How will European aviation change after Brexit?

The UK should officially exit the EU by 31st March 2019. There is much to negotiate and resolve between the UK and the EU. The aviation industry in the U.K is particularly concerned.

Ryanair in particularly have been very vocal in their concerns as they are based in Ireland which is not in the U.K. and will obviously remain in the EU, however the airline has many U.K. bases with flights to EU countries but even more concerning is the domestic flights within the U.K. These flights may not be allowed after Brexit unless an agreement is reached.

EasyJet is another carrier that could suffer as a consequence of Brexit. It currently has its HQ in Luton, England but currently offers many flights within Europe, these flights depart and arrive at airports within Europe which after Brexit again it may not have the authorisation to operate unless a deal is reached.

Airlines have to have a HQ in an EU country and meet various other conditions to operate EU – EU flights. It is thought British Airways will not be affected as all its flights originate or arrive in the U.K. and BA’s owner IAG is based in Madrid anyway. Currently Ryanair for example operates flights out of the UK under an EU-wide open skies agreement which also includes non-EU countries Iceland, Norway, Switzerland and Morocco. One might say that the UK can just sign up to the open skies pact? The problem is by signing up to open skies you are blinded to regulatory oversight by the European court of justice and the free movement of people. The UK government has already made it clear that they do not wish to have free movement or for the European court of justice to have regulatory power in the UK and these 2 parts of the EU will be red lines in the Brexit negotiations.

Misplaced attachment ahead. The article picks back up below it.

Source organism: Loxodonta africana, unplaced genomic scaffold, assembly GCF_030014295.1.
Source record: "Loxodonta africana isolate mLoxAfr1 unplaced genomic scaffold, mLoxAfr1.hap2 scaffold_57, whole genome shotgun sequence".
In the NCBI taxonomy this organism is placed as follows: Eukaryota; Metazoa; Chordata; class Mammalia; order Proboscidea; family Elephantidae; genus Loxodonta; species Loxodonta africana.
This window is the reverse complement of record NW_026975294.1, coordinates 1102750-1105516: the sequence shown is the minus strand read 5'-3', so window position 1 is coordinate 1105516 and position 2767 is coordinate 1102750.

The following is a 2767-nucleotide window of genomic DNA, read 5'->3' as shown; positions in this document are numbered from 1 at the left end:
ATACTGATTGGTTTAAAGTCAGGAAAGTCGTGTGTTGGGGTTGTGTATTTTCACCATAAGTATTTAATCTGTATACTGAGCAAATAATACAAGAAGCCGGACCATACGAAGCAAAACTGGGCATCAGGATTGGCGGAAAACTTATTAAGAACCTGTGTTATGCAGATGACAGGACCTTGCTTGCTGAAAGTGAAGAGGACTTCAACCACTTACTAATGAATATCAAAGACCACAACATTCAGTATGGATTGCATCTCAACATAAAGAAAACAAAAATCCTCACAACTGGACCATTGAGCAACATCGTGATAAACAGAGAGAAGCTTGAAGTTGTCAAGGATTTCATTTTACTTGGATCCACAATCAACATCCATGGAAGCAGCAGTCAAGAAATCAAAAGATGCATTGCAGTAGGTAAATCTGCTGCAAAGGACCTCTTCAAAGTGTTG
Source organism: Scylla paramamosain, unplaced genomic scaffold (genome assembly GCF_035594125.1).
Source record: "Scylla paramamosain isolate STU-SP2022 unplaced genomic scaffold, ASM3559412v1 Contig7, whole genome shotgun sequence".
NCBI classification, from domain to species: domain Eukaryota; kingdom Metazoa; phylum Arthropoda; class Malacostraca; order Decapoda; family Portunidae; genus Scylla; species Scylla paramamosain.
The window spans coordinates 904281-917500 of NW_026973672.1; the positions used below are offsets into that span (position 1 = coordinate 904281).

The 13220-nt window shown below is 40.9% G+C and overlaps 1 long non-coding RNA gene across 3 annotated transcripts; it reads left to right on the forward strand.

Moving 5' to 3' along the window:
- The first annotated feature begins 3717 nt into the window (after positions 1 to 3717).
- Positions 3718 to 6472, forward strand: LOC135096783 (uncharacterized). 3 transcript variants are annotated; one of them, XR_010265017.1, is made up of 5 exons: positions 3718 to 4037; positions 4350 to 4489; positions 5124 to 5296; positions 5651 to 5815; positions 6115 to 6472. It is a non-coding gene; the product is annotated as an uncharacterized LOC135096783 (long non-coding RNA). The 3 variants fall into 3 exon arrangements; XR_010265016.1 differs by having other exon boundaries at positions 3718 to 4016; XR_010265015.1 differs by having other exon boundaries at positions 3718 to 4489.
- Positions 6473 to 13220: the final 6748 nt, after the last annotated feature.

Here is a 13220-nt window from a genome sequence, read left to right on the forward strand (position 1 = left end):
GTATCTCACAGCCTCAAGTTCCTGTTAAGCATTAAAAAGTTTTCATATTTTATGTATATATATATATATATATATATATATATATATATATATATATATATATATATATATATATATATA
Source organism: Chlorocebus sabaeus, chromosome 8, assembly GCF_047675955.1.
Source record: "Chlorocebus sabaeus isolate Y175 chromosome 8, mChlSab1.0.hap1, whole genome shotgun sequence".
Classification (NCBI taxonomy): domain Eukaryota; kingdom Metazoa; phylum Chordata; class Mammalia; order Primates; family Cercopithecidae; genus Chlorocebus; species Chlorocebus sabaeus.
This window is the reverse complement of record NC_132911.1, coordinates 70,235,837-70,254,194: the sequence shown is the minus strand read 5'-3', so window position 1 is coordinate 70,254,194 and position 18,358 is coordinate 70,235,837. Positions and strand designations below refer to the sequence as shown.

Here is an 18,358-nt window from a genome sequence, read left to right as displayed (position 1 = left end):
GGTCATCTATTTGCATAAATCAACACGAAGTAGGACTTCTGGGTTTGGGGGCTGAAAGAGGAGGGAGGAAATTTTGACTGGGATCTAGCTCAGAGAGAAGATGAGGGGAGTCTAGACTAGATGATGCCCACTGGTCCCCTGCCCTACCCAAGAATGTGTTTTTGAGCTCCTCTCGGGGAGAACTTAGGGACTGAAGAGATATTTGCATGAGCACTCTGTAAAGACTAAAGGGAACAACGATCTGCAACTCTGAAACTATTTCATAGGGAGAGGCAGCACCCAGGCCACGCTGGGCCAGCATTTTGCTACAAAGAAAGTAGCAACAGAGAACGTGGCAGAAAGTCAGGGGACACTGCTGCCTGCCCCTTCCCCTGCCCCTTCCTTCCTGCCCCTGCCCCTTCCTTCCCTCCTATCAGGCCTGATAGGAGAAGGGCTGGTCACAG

Ryanair and EasyJet continue to lobby the government and this will continue to be an issue for these airlines moving forward due to the uncertainty as they may not know the outcome until very close to the UK actually leaving the EU in March 2019, this could cause problems as airlines typically release schedules and seats for sale 18 months ahead of the flights operating. 

We will watch this space and keep you updated.

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